- Merry Christmas – a long-bred and popular variety has a lilac leaf border and light green with silver specks and silver-pink stripes;
- Salamander has silvery leaves with purple-green veins;
- Benito Chiba is a hybrid of Filigree Royal Begonia and Luxurious Begonia. Its leaves are deeply cut, silvery pink with purple veins.
- Recently, varieties with spirally twisted leaves have appeared: ‘L’Escargot’ – green with a silver-green stripe;
- Curly Fireflash – purple with a silvery coating;
- Crimson swirl have silver-violet leaves and heavily ruffled edges;
- Fireworks – leaves with purple and silver central stripes;
- Satin Jazz – red leaves with white veins.
Very popular among them are varieties that are easy to grow and have a spectacular appearance.
Diseases and pests
Royal begonias are disease and pest resistant. However, it happens that the roots and shoots of the plant begin to rot. The most common cause is begonia overflow.
Constantly inspect for pests and diseases. Aphids can settle on the surface of leaves, on shoots. They suck the juice from parts of the plant, and they lag behind in development, turn yellow and dry up. Aphids are also carriers of some viral diseases. Make a water-soap solution and water the leaves of the plant with it. In advanced cases, it is advisable to use insecticides.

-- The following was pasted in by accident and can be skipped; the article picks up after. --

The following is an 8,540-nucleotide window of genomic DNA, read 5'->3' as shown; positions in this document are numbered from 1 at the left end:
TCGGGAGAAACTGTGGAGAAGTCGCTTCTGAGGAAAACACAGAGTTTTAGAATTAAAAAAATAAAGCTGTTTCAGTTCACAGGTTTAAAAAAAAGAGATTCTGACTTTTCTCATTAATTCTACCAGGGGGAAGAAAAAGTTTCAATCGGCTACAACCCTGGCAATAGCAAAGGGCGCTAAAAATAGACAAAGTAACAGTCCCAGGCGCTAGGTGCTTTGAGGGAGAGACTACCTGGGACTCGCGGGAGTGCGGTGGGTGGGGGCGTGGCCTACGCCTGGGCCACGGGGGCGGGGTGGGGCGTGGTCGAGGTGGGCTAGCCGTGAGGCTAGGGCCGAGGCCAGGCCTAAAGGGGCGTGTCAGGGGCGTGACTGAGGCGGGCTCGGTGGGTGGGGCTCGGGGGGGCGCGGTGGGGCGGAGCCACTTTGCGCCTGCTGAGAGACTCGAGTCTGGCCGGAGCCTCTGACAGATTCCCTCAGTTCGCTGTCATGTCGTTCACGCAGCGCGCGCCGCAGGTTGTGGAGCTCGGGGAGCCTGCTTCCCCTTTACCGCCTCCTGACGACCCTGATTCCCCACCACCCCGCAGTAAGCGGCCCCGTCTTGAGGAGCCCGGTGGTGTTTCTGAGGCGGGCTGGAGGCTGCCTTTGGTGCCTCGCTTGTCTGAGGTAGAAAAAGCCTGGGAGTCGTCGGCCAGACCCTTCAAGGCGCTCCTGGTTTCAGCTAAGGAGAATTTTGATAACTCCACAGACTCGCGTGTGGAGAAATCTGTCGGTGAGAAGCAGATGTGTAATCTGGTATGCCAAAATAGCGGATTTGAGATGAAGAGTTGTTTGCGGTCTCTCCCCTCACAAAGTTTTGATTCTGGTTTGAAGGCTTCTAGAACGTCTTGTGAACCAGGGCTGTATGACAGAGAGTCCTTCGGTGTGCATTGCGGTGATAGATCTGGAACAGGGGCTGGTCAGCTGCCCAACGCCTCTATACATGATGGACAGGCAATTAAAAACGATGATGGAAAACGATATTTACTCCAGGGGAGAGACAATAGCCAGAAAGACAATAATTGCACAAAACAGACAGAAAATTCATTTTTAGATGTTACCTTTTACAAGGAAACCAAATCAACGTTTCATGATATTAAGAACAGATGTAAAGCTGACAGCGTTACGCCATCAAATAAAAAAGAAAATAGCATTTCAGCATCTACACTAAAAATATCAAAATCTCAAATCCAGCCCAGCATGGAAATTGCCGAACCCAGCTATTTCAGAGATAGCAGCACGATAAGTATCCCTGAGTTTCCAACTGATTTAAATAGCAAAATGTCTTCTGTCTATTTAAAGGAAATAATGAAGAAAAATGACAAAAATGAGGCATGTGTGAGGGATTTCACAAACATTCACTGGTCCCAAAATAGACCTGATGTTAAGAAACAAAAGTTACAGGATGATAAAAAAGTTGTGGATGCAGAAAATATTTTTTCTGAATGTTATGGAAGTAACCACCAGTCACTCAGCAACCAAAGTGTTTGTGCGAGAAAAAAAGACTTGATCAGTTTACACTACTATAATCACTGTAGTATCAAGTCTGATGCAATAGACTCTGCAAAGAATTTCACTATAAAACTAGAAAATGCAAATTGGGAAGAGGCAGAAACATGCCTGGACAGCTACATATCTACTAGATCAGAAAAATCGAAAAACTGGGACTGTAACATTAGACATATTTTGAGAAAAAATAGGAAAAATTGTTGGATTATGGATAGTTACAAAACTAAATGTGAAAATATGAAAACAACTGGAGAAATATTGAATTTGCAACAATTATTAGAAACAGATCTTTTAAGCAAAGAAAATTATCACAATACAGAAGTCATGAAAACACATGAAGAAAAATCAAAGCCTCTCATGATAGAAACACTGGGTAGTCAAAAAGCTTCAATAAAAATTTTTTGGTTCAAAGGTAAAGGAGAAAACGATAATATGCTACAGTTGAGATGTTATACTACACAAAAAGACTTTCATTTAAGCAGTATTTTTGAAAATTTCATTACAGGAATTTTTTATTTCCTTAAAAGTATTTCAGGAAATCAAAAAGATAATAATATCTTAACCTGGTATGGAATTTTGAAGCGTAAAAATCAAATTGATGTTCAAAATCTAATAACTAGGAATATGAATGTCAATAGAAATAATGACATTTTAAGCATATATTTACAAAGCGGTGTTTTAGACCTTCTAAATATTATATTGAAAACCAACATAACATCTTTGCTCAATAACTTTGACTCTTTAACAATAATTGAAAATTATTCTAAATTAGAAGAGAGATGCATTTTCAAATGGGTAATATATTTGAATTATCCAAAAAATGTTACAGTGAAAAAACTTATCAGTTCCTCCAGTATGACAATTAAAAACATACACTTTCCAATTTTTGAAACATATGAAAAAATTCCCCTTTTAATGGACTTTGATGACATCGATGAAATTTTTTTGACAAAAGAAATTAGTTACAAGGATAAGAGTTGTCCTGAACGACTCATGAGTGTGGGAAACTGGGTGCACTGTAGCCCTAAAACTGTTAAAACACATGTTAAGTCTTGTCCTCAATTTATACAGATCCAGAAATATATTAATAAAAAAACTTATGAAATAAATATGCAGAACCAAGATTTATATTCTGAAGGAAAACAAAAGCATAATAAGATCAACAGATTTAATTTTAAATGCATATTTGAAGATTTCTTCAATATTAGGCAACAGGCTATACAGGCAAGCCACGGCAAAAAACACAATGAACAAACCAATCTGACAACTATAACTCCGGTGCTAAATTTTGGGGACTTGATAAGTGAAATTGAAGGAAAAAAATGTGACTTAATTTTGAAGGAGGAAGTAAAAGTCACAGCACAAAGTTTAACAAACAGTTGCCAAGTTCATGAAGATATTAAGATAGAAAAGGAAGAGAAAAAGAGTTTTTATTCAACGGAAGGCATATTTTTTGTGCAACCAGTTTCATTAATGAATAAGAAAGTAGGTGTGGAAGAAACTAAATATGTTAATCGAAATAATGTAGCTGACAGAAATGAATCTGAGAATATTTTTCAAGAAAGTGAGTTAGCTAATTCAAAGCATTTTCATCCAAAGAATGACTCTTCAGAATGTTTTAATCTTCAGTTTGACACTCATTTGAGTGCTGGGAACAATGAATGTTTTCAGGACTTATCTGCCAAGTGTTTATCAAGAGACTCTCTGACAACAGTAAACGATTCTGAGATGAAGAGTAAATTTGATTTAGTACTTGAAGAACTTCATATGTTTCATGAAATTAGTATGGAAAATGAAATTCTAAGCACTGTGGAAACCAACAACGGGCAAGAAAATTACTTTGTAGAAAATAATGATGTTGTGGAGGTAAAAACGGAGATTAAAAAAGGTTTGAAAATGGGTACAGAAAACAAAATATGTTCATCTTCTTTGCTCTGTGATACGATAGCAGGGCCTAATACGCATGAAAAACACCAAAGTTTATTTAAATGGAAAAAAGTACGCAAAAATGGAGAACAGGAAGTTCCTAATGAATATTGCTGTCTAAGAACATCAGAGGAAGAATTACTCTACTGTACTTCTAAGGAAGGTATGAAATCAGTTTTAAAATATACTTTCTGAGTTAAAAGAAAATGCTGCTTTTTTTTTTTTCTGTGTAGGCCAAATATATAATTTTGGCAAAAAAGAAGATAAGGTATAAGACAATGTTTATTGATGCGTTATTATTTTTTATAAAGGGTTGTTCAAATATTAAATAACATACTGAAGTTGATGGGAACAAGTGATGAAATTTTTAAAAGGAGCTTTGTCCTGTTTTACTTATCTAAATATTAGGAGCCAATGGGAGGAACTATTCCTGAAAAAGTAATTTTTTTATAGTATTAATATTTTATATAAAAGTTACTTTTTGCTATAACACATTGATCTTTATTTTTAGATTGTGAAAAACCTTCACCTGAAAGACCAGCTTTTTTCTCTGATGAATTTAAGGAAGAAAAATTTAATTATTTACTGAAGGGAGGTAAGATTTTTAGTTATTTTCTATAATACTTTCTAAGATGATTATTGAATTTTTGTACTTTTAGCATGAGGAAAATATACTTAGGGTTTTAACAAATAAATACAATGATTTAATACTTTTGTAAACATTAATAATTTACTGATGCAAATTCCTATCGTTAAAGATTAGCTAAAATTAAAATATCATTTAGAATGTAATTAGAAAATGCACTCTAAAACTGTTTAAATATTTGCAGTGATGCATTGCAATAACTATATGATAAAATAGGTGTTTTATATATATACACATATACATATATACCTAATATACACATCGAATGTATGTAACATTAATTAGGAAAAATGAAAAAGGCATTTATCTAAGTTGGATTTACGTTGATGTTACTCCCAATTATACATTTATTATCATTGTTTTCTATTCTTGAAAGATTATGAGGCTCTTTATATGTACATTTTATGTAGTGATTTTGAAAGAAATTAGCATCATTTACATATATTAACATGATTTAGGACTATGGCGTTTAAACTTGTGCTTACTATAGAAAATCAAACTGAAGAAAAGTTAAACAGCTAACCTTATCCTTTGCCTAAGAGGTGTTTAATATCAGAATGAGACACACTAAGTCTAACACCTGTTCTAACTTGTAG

The red mite sucks the juice from the underside of the leaves and entangles them with a thin cobweb. At first, the damage looks like yellow dots, later large spots are noticed. The leaves turn yellow, dry and fall off. Dry air stimulates the rapid spread of the red tick.
Powdery mildew. A white-gray coating appears on leaves, flowers, buds and shoots. Affected areas turn brown and die. Wash off with a sponge under a warm shower. In case of severe damage, spray with a 0.2% solution of foundationol (2 ml per 1 liter of water)
Excess moisture causes stem rot. The leaves turn pale, become soft, there are softened areas on the stem. If left untreated, the plant dies.
Brown, dry leaf edges – too dry indoor air, insufficient watering.
Note! With a lack of nutrients in the soil or insufficient watering, the leaves turn yellow or discolor, the flowers lose their color. Such symptoms are also present in too bright or insufficient light.
Falling leaves and flowers: cold draft, watering with cold water, insufficient lighting, excess moisture in the soil, high or low room temperature.
When a plant becomes over-elongated and loses old leaves, it needs to be rejuvenated, usually every 3 years.